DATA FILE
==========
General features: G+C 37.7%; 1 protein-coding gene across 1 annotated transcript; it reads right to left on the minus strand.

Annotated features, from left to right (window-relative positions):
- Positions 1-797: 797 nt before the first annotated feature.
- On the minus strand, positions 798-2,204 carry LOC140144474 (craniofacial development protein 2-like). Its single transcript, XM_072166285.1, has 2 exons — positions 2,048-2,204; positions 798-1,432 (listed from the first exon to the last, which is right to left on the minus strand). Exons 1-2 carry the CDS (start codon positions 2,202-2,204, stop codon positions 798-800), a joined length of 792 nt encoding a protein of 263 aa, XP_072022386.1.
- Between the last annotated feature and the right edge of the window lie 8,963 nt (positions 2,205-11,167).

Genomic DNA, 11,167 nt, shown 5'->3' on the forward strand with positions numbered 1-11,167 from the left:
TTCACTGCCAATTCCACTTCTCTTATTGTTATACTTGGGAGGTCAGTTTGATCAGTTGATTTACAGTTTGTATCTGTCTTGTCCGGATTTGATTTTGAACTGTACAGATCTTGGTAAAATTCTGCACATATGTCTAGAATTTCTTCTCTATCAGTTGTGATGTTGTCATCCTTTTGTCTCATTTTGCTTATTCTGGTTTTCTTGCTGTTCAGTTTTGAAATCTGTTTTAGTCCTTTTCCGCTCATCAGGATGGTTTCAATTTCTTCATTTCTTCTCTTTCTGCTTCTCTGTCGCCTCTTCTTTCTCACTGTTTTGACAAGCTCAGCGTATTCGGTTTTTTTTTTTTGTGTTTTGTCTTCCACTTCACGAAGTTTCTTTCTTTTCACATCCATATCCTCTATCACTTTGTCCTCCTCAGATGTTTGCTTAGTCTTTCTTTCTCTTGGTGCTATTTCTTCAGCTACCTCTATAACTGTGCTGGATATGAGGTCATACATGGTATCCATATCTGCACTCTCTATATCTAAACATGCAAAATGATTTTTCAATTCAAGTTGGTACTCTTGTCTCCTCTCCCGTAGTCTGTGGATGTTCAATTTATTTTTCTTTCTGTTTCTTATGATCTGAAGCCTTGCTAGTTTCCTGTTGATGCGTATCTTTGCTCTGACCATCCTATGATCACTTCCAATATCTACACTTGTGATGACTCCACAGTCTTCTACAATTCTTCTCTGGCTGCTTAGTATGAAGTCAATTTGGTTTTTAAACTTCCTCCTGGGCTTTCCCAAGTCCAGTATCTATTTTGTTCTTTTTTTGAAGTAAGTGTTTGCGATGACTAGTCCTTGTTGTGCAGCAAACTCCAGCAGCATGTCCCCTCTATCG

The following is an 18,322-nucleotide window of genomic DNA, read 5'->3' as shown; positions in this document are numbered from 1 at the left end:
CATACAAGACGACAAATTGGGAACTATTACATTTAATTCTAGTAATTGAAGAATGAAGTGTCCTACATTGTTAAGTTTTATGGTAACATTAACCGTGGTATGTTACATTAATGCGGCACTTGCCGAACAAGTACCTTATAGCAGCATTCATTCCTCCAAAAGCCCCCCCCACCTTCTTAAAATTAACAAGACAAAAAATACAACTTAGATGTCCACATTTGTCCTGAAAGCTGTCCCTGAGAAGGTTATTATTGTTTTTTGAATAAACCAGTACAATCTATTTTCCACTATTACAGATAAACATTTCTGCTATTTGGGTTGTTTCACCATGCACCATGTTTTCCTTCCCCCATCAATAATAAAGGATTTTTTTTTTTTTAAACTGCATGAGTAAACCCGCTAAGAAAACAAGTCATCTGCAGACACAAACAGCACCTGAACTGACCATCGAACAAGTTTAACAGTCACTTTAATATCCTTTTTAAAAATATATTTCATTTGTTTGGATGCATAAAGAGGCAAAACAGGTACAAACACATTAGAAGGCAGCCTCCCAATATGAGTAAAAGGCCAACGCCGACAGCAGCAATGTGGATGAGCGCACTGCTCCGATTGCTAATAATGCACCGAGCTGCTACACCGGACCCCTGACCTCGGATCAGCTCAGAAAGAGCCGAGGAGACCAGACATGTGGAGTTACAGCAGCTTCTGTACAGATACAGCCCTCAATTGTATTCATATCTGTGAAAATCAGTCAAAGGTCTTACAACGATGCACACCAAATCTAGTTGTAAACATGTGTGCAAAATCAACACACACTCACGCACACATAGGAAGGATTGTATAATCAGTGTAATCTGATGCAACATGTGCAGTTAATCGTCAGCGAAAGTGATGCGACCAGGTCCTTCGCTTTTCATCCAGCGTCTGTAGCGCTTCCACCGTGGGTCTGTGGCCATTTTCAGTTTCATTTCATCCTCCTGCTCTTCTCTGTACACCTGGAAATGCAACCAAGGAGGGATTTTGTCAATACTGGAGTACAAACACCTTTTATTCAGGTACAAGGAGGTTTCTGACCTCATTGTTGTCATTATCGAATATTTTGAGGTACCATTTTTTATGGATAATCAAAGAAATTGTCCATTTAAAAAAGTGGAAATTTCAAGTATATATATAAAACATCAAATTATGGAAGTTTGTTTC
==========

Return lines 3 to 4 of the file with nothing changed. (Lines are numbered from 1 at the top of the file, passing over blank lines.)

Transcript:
- Positions 1-797: 797 nt before the first annotated feature.
- On the minus strand, positions 798-2,204 carry LOC140144474 (craniofacial development protein 2-like). Its single transcript, XM_072166285.1, has 2 exons — positions 2,048-2,204; positions 798-1,432 (listed from the first exon to the last, which is right to left on the minus strand). Exons 1-2 carry the CDS (start codon positions 2,202-2,204, stop codon positions 798-800), a joined length of 792 nt encoding a protein of 263 aa, XP_072022386.1.